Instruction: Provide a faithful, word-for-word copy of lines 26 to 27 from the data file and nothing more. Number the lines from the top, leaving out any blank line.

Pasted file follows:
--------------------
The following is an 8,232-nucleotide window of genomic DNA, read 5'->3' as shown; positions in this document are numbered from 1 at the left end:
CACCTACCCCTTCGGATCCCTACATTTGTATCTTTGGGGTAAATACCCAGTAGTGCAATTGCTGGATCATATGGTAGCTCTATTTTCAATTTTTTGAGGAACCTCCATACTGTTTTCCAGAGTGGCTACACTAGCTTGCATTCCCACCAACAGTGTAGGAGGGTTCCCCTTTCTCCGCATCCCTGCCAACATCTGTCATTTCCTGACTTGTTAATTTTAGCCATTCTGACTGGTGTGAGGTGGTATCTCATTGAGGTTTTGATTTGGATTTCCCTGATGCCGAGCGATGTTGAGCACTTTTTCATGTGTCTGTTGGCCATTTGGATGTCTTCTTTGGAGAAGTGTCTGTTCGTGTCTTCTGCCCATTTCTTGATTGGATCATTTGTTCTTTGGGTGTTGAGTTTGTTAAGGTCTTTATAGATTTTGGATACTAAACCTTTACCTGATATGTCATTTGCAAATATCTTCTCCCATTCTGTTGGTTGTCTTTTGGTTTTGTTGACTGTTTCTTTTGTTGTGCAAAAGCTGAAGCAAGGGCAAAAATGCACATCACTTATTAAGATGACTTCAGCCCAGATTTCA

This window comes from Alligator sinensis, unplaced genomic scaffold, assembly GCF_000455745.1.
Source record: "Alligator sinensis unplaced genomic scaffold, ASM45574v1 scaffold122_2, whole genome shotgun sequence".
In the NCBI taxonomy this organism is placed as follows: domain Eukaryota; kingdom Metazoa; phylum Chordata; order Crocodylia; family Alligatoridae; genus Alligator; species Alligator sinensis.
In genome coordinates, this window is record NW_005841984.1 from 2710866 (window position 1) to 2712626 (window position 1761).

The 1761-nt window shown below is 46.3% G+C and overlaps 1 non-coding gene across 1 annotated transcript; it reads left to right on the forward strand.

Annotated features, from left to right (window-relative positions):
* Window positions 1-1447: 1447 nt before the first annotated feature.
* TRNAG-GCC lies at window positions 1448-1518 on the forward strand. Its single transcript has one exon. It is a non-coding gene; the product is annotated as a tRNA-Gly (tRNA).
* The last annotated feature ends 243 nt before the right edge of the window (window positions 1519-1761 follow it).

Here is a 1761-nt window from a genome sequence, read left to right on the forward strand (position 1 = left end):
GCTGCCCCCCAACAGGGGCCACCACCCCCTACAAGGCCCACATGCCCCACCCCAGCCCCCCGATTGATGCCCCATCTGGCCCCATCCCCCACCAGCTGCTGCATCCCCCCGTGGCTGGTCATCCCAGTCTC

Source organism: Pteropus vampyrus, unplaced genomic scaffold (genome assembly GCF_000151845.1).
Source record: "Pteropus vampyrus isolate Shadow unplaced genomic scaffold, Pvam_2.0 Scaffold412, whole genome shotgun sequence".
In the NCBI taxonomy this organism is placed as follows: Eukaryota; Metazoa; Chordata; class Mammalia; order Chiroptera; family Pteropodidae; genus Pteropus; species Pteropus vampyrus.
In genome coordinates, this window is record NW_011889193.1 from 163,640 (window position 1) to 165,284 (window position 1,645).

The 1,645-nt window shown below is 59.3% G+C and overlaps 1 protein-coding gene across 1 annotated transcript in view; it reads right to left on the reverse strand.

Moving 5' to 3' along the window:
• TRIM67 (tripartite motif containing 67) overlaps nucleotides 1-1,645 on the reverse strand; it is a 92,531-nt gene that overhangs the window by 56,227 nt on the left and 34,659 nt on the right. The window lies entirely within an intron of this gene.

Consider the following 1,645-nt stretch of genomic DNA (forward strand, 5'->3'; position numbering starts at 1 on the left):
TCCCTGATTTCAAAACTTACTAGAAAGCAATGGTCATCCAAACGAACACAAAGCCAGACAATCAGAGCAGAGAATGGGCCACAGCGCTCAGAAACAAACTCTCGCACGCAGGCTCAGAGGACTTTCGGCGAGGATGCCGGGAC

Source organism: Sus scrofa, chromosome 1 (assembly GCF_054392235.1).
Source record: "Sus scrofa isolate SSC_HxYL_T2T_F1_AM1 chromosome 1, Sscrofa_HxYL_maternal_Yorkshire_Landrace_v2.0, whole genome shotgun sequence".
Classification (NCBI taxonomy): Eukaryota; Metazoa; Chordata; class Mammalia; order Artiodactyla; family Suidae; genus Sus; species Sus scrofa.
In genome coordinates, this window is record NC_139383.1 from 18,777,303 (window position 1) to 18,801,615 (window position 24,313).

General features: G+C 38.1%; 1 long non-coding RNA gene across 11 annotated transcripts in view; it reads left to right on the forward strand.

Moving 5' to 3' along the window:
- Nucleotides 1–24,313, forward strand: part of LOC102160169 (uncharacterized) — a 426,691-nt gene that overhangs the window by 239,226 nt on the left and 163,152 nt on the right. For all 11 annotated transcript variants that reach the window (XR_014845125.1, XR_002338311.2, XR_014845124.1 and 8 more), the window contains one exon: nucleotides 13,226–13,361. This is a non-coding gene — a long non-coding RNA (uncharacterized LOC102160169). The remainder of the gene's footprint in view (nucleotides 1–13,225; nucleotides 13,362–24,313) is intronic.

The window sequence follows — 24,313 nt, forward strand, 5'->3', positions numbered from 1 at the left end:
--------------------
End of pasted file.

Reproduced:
In genome coordinates, this window is record NC_139383.1 from 18,777,303 (window position 1) to 18,801,615 (window position 24,313).

General features: G+C 38.1%; 1 long non-coding RNA gene across 11 annotated transcripts in view; it reads left to right on the forward strand.